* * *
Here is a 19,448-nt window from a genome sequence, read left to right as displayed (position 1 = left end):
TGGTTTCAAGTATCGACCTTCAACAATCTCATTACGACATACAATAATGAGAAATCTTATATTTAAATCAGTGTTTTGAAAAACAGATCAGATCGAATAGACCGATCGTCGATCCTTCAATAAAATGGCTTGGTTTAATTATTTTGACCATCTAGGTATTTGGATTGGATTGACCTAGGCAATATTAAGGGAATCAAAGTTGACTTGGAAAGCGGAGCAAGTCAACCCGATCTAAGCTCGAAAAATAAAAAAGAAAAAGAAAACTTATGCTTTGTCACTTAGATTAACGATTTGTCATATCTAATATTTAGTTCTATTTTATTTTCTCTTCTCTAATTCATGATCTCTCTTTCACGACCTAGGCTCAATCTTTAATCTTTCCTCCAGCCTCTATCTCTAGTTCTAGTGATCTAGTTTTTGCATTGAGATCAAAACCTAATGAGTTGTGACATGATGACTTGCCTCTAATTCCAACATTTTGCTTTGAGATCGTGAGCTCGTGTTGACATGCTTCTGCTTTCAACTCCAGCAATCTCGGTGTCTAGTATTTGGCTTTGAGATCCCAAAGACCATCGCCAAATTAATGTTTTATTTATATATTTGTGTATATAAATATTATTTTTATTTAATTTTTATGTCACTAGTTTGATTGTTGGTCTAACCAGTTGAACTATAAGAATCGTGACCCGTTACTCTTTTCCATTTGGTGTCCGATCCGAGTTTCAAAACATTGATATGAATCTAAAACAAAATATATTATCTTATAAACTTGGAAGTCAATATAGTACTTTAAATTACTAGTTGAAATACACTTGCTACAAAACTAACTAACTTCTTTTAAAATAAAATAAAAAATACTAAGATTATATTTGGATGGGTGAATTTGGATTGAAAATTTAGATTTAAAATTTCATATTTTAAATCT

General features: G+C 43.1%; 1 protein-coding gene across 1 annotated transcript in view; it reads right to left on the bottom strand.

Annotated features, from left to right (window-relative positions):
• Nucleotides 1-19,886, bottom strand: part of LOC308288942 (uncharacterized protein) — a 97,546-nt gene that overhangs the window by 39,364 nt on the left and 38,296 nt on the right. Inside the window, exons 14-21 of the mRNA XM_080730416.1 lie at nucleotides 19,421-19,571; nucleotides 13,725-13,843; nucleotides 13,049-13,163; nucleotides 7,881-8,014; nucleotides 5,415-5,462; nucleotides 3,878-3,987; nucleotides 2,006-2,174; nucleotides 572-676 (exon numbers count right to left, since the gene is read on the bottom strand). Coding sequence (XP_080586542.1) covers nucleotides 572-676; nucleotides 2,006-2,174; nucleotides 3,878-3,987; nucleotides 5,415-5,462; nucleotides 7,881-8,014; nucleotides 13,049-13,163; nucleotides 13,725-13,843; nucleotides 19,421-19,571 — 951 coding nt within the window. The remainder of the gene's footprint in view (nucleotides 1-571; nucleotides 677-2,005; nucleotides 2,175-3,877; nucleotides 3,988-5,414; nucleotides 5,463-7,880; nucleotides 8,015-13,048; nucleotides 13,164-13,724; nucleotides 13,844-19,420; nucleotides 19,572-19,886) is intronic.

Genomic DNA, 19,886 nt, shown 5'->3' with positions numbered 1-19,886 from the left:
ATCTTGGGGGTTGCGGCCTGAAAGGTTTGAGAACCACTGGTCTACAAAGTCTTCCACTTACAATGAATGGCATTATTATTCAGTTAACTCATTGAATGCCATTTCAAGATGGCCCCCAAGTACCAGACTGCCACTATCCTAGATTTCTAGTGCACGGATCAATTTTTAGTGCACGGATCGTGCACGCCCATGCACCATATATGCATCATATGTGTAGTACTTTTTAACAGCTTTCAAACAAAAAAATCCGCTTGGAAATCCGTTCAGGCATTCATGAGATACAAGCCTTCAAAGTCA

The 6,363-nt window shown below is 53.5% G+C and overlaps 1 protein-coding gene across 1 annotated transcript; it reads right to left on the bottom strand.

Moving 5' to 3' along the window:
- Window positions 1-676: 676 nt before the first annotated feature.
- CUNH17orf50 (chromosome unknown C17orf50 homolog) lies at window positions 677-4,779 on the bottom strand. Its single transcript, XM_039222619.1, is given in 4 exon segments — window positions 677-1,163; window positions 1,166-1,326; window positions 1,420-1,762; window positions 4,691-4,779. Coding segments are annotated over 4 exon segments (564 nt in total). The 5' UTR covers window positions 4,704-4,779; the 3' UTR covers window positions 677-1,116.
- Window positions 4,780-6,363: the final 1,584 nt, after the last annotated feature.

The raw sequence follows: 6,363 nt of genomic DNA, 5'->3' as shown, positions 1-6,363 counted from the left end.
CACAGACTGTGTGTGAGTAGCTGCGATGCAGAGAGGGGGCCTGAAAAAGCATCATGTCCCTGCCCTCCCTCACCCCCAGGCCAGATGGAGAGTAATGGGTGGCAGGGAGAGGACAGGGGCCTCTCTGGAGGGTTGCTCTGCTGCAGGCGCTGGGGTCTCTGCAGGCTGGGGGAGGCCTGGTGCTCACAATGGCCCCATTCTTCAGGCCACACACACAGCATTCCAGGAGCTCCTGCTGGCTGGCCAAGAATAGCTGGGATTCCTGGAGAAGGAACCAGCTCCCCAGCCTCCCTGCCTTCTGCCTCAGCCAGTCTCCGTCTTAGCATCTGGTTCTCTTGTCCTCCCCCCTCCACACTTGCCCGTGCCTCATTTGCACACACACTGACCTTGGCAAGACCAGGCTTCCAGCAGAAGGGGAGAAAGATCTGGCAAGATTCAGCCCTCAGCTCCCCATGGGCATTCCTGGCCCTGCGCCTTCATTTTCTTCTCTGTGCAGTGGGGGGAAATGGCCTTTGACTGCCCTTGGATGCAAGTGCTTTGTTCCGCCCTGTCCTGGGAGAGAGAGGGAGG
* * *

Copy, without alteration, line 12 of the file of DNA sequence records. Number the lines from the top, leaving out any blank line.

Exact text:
- Window positions 4,780-6,363: the final 1,584 nt, after the last annotated feature.